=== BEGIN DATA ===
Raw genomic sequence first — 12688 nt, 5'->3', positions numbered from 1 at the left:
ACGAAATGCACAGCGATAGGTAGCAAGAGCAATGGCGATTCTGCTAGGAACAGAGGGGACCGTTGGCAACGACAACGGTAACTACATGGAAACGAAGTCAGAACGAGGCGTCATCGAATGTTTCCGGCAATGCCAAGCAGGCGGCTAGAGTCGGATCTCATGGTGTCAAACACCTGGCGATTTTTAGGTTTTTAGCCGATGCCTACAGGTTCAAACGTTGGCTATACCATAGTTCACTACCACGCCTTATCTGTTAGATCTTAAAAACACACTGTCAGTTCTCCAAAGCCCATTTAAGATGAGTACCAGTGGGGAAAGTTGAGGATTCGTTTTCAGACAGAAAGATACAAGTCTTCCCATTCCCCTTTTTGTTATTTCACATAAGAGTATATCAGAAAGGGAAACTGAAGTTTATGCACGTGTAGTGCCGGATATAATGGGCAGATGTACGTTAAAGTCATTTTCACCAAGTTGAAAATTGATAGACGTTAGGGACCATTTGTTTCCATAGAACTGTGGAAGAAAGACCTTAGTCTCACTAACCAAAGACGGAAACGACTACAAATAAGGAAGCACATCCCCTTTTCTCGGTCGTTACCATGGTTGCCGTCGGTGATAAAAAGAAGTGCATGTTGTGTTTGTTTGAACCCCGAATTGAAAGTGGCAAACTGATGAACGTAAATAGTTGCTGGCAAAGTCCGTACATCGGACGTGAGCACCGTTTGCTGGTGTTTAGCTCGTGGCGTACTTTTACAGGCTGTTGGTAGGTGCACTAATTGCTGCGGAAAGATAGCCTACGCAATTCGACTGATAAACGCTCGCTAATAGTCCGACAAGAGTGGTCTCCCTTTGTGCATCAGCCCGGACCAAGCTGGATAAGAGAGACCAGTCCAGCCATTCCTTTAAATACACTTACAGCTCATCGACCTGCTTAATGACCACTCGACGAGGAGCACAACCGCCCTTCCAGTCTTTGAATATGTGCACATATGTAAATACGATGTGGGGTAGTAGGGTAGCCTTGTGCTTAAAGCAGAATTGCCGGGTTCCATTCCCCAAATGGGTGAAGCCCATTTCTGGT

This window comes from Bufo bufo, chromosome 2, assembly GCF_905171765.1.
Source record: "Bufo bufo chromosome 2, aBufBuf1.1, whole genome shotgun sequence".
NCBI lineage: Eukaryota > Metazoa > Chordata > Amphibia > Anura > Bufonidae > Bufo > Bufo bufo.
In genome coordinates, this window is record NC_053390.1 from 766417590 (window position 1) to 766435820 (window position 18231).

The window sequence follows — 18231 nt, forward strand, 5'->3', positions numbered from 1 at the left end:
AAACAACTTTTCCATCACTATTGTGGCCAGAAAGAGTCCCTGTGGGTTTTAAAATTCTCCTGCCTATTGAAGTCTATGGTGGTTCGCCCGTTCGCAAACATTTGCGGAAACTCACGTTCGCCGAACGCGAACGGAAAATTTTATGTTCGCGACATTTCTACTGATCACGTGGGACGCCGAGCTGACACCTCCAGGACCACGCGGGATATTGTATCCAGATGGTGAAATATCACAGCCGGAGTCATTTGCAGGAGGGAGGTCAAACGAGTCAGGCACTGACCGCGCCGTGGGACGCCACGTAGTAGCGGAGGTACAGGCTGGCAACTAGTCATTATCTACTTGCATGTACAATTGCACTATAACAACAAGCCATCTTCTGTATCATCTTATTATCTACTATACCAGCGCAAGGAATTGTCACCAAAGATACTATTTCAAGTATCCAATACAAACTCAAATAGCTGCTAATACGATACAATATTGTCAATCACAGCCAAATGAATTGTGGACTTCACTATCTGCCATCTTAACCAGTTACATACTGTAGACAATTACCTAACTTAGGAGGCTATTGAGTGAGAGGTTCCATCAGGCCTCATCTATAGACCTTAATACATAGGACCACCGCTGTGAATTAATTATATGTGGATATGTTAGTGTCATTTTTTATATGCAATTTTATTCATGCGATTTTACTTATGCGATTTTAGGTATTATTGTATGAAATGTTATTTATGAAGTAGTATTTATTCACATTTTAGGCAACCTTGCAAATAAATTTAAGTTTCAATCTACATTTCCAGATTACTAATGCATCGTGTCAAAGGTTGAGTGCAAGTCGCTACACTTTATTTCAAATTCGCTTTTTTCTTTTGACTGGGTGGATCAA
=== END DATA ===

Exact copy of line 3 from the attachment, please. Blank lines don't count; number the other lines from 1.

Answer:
This window comes from Bufo bufo, chromosome 2, assembly GCF_905171765.1.